Rasheed Araeen: In the Midst of Darkness
Extended through June 7, 2020
By SIBA KUMAR DAS, May 2020
Rasheed Araeen is a global modernist for our times. Aicon Art New York’s online show, Rasheed Araeen: In the Midst of Darkness, tells us that his recent works take to new heights the legacies of a decades-long career. Embodying an extraordinary artistic achievement, they confirm the following: this Pakistani-British artist has reincarnated Minimalism, asserting its relevance to a world far more diverse and global than the world in which the America of the 1960s gave it initial life. At a time when interconnectedness between nations and regions is under fierce assault, his art also reminds us that but for past cross-cultural fertilizations, today’s civilization would not have been achieved.
The present show is Aicon Art’s fourth solo exhibition of Araeen’s work. While he started making art in the mid-1960s, the mainstream art world took years to recognize his original and distinctive Minimalism. A breakthrough came in 2007, when Tate London bought and displayed his work. In 2014, the Jewish Museum gave him prominence in its Other Primary Structures show---a significant milestone, given the museum’s history-making role in Minimalism. (Its original Primary Structures exhibit introduced the general public to Minimalism in 1966.) That the second Primary Structures show was held at all was, in itself, a tribute to Araeen’s advocacy for global recognition of modernism’s non-Western dimension, as Holland Cotter suggested in a New York Times review of Aicon’s 2015 Araeen show. Most notably, MoMA, through its recent re-hang of its galleries, has begun showing Araeen alongside Donald Judd and Eva Hesse. While Araeen’s activism through writing and publishing began showing results in the 1980s and 1990s, recognition of his art’s global significance was late to arrive.
Save for a few earlier pieces, the new Aicon show spotlights Araeen’s paintings from 2010 onwards. Far from being mellow and wistfully contemplative, this late work is vividly chromatic, dramatic at times, even theatrical. It is packed with allusion and meaning. To literally get the full picture, a virtual visit to the show should include entering its 3D version. This resource might make physically real to you the recession and projection embedded in his works. You might also respond more totally to their evocativeness and subtle creation of symbolic meaning.
Rasheed’s AlkindiAlkindiAlkindiAlkindi (2010-2013) brings together the themes of his late work. Al-Kindi, a polymath whose writings and teaching spanned philosophy, mathematics, physics, astronomy, and other fields, flourished in ninth-century Baghdad, becoming recognized as ‘the Father of Arab Philosophy.’ Araeen’s painting is a paean to him (you see al-Kindi’s name set out in the picture’s middle through stylized application of the Kufic script), and it is one of a series of paintings through which Araeen pays tribute to Abbasid-era thought leaders.
Drawing ideas from ancient Greece, Persia and India, the immense scholarly enterprise the Abbasids patronized from the ninth to the fourteenth centuries created a cultural, scientific and artistic revolution that eventually seeded the European Renaissance. The very thing we call the scientific method was a critical part of this legacy, as was, too, the theory of perspective that revolutionized European art. Araeen’s late work evokes this immense legacy, the remembrance of which is important, in his opinion, for better inter-cultural understanding in a contemporary world rent by bitter fractures.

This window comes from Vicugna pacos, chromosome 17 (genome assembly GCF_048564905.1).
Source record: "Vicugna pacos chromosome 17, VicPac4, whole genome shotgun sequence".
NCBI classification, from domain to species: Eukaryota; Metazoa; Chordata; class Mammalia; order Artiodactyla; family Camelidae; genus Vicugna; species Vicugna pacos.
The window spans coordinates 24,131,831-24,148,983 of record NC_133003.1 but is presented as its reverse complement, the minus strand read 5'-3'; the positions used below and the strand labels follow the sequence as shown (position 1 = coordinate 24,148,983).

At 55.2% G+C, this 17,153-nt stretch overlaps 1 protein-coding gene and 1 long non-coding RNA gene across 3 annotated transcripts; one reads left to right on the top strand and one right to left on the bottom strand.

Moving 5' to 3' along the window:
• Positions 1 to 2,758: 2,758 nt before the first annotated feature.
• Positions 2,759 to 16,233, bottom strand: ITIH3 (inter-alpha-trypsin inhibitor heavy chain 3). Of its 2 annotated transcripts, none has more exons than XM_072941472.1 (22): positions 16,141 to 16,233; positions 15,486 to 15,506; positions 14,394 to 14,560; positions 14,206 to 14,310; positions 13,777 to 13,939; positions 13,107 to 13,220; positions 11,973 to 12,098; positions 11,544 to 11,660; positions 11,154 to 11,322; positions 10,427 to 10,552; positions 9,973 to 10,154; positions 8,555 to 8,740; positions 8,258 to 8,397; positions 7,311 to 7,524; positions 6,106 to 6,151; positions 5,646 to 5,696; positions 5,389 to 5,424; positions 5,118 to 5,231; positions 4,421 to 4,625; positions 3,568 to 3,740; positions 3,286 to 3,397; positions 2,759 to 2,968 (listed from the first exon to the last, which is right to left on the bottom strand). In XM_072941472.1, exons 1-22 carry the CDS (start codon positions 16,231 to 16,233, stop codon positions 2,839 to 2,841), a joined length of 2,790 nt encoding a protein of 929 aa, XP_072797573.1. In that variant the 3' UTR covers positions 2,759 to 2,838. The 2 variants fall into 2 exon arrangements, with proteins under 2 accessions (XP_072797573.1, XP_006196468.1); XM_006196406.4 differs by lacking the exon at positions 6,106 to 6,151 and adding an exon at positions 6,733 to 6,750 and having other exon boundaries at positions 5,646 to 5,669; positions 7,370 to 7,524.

For a fuller appreciation of Araeen’s achievement, see also his Opus CRC3 (2018) and From the Opus Series (7) (2019). Even more than AlkindiAlkindiAlkindiAlkindi, these gorgeously beautiful paintings remind us of the Abbasid era’s giant leap in geometrical mathematics and the abstraction it crystallized in Islamic art. Abstraction arose in art not in the twentieth century but in Baghdad a thousand two hundred years ago.
Araeen is passionate about equality. Thus, speaking to Kaelen Wilson-Goldie in 2017, he said, “I’m trying to connect to this forgotten history, which is not the history of Islam alone but the history of humanity, how geometric thinking allows us to perceive the world in terms of equality for all.”
Araeen does not hold back his views about the inequities that afflict our world today. But that does not make his art instrumental. Such is his creativity his diverse goals coalesce in his art achieving a result Susanne Langer would have appreciated: perceptions of beauty and intuitions of significance become a single experience.
Minimalism’s founders desired their art to eschew external and mimetic references. But this was mostly an illusion. Published surveys of Minimalism have so far focused primarily on Western artists. They have yet to include Rasheed Araeen. Think also of Lee Ufan and other members of the Korean Dansaekhwa school. Think too of artists such as Nasreen Mohamedi, Zarina Hashmi, Prabhavati Meppayil, Nadia Kaabi-Linke. Araeen’s message as well as theirs is that meaning cannot be avoided. It’s time to broaden the discussion of Minimalism to make it more universal. WM
Siba Kumar Das is a former United Nations official who writes about art. He served the U.N. Development Program in New York and several developing countries. He now lives in the U.S., splitting his time between New York City and upstate New York. He has published articles on artists living in the Upper Delaware Valley, and is presently focusing on art more globally. Recent articles have appeared in dArt International, Arte Fuse, and Artdaily.com.view all articles from this author